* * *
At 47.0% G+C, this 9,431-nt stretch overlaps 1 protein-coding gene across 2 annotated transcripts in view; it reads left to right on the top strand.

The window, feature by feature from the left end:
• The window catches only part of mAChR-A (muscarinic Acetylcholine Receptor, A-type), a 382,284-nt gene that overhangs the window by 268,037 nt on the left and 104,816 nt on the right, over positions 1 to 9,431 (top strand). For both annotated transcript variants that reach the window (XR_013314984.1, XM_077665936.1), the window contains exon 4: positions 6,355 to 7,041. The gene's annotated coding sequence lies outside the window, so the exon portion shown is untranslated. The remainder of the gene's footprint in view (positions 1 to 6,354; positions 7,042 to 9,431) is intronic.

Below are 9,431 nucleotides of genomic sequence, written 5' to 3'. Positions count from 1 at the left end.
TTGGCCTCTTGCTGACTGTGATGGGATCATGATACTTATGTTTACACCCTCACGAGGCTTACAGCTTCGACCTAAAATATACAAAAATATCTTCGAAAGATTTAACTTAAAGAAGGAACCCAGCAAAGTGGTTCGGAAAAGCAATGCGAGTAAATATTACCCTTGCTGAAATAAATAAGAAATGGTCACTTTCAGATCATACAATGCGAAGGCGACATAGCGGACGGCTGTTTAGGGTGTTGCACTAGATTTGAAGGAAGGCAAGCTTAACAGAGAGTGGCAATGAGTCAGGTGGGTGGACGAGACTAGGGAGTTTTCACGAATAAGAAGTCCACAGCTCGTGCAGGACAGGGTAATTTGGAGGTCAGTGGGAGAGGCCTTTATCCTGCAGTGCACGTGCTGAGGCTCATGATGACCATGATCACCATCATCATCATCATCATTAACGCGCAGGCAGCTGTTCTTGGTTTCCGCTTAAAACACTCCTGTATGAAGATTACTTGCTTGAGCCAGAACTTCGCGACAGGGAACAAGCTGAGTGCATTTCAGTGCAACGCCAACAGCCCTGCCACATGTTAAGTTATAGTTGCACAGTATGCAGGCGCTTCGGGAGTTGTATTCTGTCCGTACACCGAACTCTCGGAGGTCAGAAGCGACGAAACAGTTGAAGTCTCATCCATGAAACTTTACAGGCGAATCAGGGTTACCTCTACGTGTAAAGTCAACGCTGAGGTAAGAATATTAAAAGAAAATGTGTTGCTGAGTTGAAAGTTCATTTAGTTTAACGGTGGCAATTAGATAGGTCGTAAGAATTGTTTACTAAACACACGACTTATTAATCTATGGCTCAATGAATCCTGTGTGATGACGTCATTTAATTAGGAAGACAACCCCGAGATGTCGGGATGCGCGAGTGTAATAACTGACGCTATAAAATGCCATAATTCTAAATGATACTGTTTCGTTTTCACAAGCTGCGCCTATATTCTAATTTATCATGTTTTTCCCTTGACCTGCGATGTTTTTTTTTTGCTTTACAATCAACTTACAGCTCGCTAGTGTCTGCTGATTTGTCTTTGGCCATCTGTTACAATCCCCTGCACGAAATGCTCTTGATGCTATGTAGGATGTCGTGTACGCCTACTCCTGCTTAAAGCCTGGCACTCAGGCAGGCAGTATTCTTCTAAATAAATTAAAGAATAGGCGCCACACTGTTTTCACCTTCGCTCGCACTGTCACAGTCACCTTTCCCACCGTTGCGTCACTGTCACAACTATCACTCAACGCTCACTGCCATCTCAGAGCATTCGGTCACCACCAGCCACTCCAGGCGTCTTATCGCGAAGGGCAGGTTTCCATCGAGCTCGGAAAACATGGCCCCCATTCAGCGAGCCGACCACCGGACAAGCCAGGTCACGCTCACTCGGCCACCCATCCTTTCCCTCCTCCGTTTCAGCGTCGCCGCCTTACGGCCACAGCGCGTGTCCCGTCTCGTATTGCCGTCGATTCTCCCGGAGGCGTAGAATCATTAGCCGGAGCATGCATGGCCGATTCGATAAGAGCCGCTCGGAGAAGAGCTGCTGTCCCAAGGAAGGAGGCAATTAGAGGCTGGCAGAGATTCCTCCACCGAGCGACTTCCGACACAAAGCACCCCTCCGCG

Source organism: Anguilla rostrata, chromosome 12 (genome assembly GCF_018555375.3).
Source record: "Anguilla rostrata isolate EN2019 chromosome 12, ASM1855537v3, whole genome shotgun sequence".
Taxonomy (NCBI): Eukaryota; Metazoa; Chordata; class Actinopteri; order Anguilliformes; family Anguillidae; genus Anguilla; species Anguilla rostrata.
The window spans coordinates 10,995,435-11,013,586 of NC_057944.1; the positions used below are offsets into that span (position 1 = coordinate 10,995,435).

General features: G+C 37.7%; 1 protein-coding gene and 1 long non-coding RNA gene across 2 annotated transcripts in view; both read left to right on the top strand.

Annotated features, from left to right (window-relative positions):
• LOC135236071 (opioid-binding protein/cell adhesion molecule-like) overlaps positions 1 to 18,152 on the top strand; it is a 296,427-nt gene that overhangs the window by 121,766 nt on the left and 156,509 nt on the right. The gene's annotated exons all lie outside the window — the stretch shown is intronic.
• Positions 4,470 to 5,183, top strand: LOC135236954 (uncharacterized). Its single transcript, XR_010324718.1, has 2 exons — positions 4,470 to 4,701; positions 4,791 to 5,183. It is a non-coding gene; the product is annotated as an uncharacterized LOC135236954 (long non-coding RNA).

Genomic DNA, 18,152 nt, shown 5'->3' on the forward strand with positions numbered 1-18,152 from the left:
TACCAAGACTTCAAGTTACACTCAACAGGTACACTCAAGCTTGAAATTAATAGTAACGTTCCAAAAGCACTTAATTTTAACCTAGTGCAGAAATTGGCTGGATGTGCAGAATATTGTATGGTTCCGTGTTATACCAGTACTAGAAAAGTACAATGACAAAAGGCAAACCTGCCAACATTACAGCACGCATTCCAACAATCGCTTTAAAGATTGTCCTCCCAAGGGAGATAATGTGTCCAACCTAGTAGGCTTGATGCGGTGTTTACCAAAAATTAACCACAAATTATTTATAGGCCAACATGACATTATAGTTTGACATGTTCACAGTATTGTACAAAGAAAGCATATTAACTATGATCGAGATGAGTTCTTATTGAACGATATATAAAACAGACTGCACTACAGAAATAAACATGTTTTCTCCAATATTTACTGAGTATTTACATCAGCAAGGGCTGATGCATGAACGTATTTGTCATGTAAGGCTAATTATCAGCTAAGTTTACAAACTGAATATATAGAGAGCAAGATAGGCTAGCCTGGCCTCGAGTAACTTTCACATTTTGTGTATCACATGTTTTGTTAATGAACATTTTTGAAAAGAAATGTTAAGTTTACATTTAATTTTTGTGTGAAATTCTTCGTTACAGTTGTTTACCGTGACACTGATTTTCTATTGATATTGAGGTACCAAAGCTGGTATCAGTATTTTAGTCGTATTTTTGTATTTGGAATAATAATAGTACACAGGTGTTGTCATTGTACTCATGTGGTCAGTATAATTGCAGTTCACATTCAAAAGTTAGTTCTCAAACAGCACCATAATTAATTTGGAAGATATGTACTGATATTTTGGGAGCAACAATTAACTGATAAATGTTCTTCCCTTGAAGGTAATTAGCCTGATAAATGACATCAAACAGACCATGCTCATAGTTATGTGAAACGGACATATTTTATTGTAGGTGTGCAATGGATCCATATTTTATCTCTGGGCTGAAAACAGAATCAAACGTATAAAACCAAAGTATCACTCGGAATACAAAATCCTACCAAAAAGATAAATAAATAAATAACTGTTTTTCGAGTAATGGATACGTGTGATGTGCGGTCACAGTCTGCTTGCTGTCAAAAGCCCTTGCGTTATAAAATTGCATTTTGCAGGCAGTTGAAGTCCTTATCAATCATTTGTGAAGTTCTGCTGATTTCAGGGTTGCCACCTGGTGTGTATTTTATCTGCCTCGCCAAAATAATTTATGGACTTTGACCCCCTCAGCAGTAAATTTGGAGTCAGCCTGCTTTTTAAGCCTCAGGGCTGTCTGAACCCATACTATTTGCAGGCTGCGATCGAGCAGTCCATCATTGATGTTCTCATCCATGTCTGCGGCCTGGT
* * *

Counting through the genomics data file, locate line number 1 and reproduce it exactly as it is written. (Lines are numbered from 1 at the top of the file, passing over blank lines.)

At 47.0% G+C, this 9,431-nt stretch overlaps 1 protein-coding gene across 2 annotated transcripts in view; it reads left to right on the top strand.